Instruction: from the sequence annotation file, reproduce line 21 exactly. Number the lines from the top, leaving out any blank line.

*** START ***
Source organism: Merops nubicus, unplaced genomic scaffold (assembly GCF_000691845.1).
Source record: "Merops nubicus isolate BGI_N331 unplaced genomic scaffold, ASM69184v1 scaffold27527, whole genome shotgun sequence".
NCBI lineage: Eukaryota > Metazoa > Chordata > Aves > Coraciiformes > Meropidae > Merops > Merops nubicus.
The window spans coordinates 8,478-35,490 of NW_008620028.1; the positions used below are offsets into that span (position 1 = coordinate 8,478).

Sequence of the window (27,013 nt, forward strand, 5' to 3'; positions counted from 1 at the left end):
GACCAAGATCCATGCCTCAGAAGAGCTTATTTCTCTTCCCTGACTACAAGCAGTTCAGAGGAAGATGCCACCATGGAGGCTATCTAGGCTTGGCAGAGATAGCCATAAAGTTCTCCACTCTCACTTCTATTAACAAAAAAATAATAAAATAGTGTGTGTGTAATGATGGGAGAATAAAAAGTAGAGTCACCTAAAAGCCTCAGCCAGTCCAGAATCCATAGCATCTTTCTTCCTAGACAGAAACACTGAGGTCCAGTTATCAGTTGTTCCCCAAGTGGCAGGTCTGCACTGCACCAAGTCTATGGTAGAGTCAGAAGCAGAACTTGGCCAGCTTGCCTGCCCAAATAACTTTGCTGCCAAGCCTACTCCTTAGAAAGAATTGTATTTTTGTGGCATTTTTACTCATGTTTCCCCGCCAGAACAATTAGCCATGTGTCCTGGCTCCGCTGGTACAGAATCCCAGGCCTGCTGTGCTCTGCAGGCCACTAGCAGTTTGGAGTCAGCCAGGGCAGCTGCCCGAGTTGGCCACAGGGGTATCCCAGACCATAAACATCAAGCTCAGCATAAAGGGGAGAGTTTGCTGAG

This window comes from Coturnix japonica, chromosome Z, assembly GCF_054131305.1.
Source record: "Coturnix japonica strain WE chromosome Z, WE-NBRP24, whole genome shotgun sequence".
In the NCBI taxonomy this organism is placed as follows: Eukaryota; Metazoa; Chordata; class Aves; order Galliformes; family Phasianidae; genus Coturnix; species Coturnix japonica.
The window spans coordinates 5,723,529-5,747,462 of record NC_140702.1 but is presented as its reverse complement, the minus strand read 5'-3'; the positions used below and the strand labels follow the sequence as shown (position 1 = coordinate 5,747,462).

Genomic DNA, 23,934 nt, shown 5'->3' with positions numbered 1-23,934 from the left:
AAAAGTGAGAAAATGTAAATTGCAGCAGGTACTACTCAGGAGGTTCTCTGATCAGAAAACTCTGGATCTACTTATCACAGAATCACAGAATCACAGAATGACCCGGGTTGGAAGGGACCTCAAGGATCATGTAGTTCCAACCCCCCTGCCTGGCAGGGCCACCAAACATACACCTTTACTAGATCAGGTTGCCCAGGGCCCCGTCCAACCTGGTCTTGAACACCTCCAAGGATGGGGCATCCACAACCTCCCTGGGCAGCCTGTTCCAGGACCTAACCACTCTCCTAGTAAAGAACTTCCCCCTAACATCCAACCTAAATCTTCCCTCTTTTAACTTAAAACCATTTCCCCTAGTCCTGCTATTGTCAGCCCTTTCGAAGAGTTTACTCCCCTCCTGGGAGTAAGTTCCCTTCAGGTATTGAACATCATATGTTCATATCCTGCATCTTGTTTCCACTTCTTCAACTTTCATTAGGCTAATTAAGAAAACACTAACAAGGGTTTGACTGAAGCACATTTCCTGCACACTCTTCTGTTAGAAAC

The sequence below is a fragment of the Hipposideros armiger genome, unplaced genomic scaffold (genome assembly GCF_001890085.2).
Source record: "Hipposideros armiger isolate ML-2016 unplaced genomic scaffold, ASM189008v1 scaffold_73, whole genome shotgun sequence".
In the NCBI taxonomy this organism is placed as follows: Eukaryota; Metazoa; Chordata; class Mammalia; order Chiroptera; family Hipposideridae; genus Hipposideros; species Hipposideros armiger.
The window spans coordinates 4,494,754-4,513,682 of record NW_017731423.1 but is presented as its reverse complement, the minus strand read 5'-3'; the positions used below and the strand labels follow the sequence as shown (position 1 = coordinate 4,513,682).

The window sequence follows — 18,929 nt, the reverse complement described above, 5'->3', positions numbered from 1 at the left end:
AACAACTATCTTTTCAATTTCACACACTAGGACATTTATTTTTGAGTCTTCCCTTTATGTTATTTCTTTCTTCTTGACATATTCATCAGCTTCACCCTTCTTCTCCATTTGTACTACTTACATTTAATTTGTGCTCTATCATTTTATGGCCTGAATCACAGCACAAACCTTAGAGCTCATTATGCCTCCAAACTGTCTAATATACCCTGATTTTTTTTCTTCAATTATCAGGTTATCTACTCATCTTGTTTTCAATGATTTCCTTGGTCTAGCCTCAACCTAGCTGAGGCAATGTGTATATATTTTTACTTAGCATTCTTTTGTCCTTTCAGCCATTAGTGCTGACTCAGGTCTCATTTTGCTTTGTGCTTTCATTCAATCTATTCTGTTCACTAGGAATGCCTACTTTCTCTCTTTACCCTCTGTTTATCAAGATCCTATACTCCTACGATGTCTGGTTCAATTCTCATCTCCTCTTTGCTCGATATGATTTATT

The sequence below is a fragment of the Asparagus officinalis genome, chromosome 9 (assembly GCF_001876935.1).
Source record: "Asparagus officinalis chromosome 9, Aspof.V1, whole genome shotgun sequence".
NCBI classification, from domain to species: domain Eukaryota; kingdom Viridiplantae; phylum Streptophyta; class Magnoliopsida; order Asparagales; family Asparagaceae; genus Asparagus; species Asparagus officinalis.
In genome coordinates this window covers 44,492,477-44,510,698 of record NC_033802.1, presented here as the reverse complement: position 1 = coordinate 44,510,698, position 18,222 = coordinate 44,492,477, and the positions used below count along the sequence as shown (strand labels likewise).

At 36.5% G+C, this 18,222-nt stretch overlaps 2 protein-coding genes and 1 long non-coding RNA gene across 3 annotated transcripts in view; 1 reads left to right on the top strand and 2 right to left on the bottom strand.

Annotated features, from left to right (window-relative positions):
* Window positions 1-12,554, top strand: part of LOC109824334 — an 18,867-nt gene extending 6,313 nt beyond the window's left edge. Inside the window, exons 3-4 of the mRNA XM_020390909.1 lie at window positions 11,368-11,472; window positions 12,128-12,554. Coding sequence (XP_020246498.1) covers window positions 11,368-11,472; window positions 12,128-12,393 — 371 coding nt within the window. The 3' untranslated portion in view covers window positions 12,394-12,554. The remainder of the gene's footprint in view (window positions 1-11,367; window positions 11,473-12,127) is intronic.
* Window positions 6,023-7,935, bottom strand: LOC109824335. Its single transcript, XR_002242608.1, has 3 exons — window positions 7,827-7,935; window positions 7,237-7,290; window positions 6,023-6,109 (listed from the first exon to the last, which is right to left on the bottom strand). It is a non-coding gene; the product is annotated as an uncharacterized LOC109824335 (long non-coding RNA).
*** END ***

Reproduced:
NCBI classification, from domain to species: domain Eukaryota; kingdom Viridiplantae; phylum Streptophyta; class Magnoliopsida; order Asparagales; family Asparagaceae; genus Asparagus; species Asparagus officinalis.